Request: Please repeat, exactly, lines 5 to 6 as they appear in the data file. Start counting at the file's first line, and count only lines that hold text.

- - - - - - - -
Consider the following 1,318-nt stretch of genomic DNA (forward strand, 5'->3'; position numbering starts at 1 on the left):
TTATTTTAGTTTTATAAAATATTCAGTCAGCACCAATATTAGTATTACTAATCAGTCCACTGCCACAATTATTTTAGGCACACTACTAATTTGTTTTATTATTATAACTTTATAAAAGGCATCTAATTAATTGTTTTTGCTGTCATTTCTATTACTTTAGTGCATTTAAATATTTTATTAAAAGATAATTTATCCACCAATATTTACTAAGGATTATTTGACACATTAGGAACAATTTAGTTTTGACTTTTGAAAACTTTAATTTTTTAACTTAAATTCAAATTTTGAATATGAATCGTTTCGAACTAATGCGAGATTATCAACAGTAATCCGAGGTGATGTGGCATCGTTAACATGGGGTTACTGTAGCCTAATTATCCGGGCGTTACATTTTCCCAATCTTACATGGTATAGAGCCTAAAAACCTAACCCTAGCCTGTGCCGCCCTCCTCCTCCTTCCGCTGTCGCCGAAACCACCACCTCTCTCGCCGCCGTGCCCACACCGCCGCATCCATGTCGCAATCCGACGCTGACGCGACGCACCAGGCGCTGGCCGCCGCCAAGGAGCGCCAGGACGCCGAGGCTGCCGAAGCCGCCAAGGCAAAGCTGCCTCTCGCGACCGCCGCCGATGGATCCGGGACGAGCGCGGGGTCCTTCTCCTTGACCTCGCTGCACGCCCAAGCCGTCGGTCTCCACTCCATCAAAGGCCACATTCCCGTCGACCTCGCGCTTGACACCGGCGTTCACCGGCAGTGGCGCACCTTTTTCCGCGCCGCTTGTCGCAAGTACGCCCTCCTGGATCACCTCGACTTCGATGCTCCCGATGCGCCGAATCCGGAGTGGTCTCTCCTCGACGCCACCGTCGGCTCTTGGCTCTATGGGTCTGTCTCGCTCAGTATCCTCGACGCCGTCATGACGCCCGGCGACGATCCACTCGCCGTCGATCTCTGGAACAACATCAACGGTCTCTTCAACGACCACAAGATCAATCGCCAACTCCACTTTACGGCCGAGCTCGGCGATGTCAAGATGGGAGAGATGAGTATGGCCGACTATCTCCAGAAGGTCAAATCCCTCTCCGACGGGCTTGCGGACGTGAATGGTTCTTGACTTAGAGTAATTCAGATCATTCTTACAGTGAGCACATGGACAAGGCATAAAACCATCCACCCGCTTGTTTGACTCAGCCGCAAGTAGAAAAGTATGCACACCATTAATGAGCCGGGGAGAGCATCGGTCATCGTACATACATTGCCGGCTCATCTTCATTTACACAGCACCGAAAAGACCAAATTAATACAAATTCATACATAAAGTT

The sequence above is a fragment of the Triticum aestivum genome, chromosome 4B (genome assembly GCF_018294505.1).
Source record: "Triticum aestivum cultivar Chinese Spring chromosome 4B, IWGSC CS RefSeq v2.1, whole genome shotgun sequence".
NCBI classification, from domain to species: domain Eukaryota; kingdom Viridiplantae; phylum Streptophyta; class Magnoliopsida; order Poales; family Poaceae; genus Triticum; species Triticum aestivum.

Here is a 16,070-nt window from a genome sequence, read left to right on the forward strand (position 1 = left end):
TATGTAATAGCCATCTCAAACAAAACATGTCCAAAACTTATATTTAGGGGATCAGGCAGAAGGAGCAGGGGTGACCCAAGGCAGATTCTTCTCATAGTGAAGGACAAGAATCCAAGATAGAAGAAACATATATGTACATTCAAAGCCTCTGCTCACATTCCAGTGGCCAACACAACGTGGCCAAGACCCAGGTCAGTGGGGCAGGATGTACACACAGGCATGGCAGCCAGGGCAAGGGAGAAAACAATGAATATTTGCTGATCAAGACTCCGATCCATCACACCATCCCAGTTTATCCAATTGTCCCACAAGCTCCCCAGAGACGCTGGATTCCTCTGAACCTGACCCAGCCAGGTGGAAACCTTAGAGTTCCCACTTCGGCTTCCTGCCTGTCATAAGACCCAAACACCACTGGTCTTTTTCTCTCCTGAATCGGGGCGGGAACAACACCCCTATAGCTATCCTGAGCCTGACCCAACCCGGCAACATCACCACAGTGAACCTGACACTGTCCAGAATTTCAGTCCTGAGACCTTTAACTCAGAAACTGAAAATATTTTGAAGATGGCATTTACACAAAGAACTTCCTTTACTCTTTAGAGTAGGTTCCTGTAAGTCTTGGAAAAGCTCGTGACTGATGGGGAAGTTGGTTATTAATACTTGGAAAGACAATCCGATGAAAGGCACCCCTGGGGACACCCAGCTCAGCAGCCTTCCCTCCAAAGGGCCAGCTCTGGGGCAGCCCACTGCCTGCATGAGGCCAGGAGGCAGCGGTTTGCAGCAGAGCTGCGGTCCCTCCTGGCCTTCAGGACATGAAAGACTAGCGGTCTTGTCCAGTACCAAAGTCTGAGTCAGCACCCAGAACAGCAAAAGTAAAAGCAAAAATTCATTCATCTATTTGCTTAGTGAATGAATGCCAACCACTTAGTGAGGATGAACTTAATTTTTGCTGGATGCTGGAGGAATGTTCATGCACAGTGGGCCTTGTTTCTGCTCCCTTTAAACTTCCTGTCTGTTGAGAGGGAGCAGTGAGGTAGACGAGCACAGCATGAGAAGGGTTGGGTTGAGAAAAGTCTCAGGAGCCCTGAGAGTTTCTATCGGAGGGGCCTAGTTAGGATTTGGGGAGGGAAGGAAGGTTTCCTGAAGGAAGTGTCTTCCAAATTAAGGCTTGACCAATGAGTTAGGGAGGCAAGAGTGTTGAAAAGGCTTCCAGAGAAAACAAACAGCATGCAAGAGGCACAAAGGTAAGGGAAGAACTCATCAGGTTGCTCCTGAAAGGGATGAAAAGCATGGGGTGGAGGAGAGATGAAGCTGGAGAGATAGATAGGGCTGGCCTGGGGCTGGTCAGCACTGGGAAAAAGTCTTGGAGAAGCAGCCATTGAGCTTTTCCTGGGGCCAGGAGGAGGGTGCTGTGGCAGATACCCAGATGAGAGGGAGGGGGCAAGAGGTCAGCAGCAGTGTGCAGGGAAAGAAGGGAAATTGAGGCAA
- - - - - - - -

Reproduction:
NCBI classification, from domain to species: domain Eukaryota; kingdom Viridiplantae; phylum Streptophyta; class Magnoliopsida; order Poales; family Poaceae; genus Triticum; species Triticum aestivum.

Here is a 16,070-nt window from a genome sequence, read left to right on the forward strand (position 1 = left end):